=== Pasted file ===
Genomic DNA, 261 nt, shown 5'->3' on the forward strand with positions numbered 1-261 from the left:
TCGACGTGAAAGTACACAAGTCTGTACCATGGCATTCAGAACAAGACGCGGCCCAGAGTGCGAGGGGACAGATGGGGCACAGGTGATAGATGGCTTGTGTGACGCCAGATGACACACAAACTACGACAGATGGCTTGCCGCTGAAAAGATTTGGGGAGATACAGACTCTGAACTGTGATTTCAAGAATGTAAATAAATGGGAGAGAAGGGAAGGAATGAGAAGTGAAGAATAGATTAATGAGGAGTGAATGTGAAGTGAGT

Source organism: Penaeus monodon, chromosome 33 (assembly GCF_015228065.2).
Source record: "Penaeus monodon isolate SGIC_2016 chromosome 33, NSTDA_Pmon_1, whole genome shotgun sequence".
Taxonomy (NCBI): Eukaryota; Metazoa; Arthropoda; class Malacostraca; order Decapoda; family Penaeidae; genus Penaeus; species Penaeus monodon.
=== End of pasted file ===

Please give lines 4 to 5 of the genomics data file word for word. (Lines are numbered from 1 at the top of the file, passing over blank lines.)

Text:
Source record: "Penaeus monodon isolate SGIC_2016 chromosome 33, NSTDA_Pmon_1, whole genome shotgun sequence".
Taxonomy (NCBI): Eukaryota; Metazoa; Arthropoda; class Malacostraca; order Decapoda; family Penaeidae; genus Penaeus; species Penaeus monodon.